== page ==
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September Tips for Celebrity Gardeners!

September Gardening: 3 Famous faces (and their green fingers) and what they should be doing this month:

Jeremy Corbyn's Allotment

Though well known for his love of his allotment, it seems unlikely Jeremy Corbyn will have the time for such things in the immediate future. Recently voted in (again) as Labour leader, the man simultaneously seen as holding together & pushing apart his party has already abandoned his front lawn, presumably in the face of the scrum of paparazzi encamped outside- a shame as he’s nearing the last opportunity for mowing before winter sets in.

Assuming the embattled leader can steal a few days’ respite, can give the press the slip and covertly return to his beloved vegetable patch for the weekend, what’s his plan?

Firstly, we’d take a moment to remind him of the stress-busting qualities of tending one’s garden. For a man entrenched in hostile political territory the benefits are clear. Exposure to sunlight releases serotonin into the brain and helps aid peaceful sleep. Fresh air also benefits sleep and also helps focus & mental health. The activity of gardening increases vitality while exercising the joints & muscles that often go unused sitting behind a desk, or, presumably, leading a party.

So what activities would we recommend? As daylight is already beginning to decline, we’d recommend making the most of the time available to get some peas, spring cabbages & beans planted to overwinter- so come what may he’ll have some tasty veg to tuck into in the early Spring. Alternatively, he could spend his time insulating his greenhouse (if he has one) and pruning any bushes or trees likely to suffer in the cold weather to come. Any berries need to be collected before the birds finish them off, while leafy veg should be covered to protect them, and less hardy plants need moving into greenhouses while the weather is relatively mild. Preparing for bad weather ahead is the theme for this month’s gardening to-do list, whether he sees any parallels with life outside the veg patch is unknown.

John Humphries' Lawn

Broadcasting legend John Humphries recently confessed to the Daily Telegraph of his pride in his lawn, the centrepiece of a completely restored garden at his London home. As September draws to a close and Autumn rolls around, lawn owners –be they journalistic institutions or not- will need to take steps to ready our lawns for winter. Improving drainage, carefully scarifying and spiking the soil to ensure damp weather doesn’t cause problems- don’t leave this too late as it won’t have a chance to recover. Once the weather gets cold and wet, you’ll want to limit traffic on the lawn as much as possible, removing stones, dead leaves and branches but otherwise staying off. Mowing is also bad the lawn’s health over winter- low temperatures and poor light will slow growth however so don’t fear- it won’t get as out of control as it might seem. Nonetheless if you can catch a warm spell, it can help stimulate growth to give it light trim. Simply abandoning it to the winter can lead to further damage. If you’re careful & attentive now there are lots of ways you can help your lawn recover quickly and thrive after winter.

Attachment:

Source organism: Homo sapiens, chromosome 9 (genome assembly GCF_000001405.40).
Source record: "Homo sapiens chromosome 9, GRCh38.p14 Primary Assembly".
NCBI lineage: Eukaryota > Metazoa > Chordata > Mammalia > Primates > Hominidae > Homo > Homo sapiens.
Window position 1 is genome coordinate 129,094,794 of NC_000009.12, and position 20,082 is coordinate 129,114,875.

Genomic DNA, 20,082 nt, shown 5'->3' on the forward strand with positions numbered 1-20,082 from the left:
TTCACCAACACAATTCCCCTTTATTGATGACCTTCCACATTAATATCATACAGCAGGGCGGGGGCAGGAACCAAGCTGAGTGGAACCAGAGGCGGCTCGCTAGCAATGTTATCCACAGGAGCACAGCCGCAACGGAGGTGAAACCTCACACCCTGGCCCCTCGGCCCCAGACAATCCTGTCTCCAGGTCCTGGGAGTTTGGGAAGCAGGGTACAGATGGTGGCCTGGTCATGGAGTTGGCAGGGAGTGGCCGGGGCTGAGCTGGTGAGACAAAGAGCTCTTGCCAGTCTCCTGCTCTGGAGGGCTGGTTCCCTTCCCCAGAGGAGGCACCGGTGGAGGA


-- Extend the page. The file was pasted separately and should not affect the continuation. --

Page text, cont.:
Prince Charles' Garden

Well know horticultural enthusiast and organic guru Prince Charles has raised the profile of gardening massively over the last few decades. Once dismissed as eccentric, many claim the image of organic home-grown veg would remain the preserve of back-to-the-landers after the ‘Good Life’ instead of a mainstream hobby enjoyed by millions. The Prince and his garden at Highgrove are gardening celebrities in their own right, so what will the staff, and possibly even His Royal Highness, be getting stuck into this month?

Highgrove is far more than an allotment or a lawn. A complex & expertly maintained series of several gardens, there’s undoubtedly a lot of work to do to prepare the site for winter. While some areas, such as the Wildflower Meadow, may be allowed to deal with the colder months on their own, maybe benefitting only from netting for protection for birds, the vast collection of fruit & vegetable plants that allow the garden to run self-sufficiently will require somewhat more work. One of the Prince’s favourites, Charlotte potatoes can go in in late August, in order to allow growing before the winter frosts. Some other royal favourites, such as leeks, will still be being harvested, yet most of the work will go into mulching the soil and preparing for next Spring.

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